Picture this: you watch a video, a hauntingly clip of a famished child – skinny with a soot covered face – looking at the man interviewing him behind a camera. Malnourished, he’s asked what he wants to eat. “Khubz,” or bread, was his answer. He has been surviving on grass, others like him survived on salt and water. This is not the first heart-wrenching story of children, women, muslims and non-muslims alike who are subjected to violence and oppression. They never chose to be born into conflict and they are living deprived of basic human rights.

Around the time The Hunger Games films were released was a time of conflict and upheaval in the Muslim world. Now imagine a Muslim moviegoer and the bittersweet experience of watching her favourite movie franchise, while observing and the painful parallels reflected in ummah. The book trilogy turned film series is loaded with heavy themes including survival, humanity, inequality between the rich and the poor, suffering as a form of entertainment, and defiance.

I noted down some of my observations and how they mirror some of the struggles and conflict going on in the Muslim world.

  1. The Hunger Games
  • There is scene where Katniss makes her way to the meadow through the fence that is meant to keep the people of District 12 in. I look at this act of barricading an already impoverished people and the first thought I had was of the aerial, land and water blockade on Gaza.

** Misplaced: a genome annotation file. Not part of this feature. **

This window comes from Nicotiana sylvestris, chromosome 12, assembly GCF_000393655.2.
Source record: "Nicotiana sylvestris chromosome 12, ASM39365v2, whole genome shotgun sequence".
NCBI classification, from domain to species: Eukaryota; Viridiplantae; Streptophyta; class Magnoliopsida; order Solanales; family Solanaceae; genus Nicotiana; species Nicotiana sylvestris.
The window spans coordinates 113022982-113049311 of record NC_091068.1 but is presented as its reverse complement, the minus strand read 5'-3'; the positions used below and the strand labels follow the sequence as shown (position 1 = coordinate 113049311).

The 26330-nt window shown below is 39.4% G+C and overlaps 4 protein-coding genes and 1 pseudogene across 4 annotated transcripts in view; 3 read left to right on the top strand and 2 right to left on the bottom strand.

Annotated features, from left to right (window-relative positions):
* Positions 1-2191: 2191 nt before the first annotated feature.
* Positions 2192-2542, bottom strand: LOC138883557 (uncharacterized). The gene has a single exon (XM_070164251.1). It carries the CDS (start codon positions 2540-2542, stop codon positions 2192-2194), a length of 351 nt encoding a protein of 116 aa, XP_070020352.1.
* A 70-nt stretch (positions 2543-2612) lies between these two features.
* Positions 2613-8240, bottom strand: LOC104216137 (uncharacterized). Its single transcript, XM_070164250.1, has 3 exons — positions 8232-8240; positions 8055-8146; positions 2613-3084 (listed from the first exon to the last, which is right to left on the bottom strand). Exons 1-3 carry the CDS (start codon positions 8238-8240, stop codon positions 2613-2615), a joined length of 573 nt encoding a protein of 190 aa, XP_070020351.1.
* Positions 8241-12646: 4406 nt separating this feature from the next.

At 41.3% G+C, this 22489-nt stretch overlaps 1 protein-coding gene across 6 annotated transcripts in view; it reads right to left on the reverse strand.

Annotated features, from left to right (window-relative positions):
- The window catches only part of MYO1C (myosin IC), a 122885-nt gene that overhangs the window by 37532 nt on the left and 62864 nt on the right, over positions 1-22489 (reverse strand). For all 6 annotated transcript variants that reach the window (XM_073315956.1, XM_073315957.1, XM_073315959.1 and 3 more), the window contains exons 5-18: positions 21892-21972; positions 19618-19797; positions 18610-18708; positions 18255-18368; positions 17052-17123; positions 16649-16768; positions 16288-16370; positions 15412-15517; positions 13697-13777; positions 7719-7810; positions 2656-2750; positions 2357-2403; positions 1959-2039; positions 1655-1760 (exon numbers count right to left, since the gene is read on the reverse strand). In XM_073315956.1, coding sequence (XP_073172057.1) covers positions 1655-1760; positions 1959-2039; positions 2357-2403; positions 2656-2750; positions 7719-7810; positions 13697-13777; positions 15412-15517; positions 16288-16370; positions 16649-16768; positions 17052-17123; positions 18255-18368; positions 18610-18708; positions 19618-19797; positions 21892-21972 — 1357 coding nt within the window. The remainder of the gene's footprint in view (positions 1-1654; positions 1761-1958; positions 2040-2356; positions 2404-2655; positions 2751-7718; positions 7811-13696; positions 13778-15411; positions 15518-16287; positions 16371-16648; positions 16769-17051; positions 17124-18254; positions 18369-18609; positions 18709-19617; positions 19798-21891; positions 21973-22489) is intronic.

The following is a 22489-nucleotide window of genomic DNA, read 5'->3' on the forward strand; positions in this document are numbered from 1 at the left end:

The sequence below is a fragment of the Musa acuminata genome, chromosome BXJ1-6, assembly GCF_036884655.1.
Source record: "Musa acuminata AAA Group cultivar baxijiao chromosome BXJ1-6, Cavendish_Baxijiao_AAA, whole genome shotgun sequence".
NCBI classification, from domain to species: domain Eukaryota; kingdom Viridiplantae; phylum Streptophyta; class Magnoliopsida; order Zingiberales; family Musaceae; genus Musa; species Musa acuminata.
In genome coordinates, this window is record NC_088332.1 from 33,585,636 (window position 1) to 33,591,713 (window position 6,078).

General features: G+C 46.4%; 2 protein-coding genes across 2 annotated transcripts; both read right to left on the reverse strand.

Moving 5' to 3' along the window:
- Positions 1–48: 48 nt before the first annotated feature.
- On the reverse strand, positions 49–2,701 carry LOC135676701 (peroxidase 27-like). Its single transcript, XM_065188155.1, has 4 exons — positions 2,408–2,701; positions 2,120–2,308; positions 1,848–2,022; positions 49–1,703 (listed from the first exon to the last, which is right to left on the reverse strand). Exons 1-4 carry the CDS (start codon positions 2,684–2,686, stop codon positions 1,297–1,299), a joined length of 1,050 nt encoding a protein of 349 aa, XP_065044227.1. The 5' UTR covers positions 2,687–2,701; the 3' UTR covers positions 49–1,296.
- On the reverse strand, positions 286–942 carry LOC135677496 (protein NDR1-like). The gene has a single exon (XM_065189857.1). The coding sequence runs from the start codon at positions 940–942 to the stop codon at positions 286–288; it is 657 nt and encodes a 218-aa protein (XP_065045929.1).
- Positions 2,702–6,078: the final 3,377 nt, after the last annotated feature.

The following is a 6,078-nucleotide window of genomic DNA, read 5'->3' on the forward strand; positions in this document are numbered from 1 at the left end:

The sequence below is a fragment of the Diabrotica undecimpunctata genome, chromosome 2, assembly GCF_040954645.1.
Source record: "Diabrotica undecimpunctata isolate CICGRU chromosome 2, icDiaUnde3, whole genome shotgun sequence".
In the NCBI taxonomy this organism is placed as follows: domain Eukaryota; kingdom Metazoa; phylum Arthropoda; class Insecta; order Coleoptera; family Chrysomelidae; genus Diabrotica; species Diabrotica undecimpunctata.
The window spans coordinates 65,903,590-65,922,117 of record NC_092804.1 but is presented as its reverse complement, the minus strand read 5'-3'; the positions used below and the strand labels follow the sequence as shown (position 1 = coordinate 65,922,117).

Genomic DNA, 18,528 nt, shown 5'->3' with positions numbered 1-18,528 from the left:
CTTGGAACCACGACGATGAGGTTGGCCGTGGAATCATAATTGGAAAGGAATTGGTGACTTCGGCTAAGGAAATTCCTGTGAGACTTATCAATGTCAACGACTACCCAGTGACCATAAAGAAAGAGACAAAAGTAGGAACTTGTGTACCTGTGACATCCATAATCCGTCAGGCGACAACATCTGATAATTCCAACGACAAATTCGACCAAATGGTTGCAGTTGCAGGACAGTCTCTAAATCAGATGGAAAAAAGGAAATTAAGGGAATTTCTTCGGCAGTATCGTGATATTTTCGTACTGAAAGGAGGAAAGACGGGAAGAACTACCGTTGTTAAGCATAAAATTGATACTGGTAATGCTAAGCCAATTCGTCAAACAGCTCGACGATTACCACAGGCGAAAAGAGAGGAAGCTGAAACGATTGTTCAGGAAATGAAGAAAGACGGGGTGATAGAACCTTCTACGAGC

• Children and teenagers between the ages of 12-18 were forced to compete. This whole idea of exploitation of youth mirrors the forced labour and trafficking we see in the world today.
  • ‘Reaping’ of tributes: the constant fear and gruesome reality of loved ones taken away and killed. The use of fear to intimidate and silence a people. Enough said.
  • Katniss waiting for help from ‘sponsors’. As strong as Katniss is, she could not do it all on her own. The fact that the world or in her case the Capitol was watching silently was symbolic of desensitization. Was it just reality TV to them? It was actual reality, and a matter of life and death. Same goes with desensitization to news. We see so much that processing is hard work, switching off is much easier.
  • The double suicide: Katniss and Peeta choosing “death” by consuming the poisonous berries (even if this was an act) rather than “winning” by killing each other showed defiance to conform to the rules of the games. It was a somewhat Romeo and Juliet-esque move.

2. The Hunger Games: Catching Fire

Katniss senses a rebellion rising. I liken this to a room full of flammable gas – light one match and boom! Katniss’ bravery in the games sparked this defiance in an already beaten down and oppressed people and thus true to the title – the rest catch fire. The change one humane act can do.

It is now time to elaborate on reflections from the final two Mockingjay movies. I remember them in particular because the sheer weight of the content hit hard. There were scenes that were too reminiscent of what our brothers and sisters face all over the globe: oppression, violence and unimaginable suffering. I have quoted the last sermon of the Prophet Muhammad many times but feel like I need to do so again: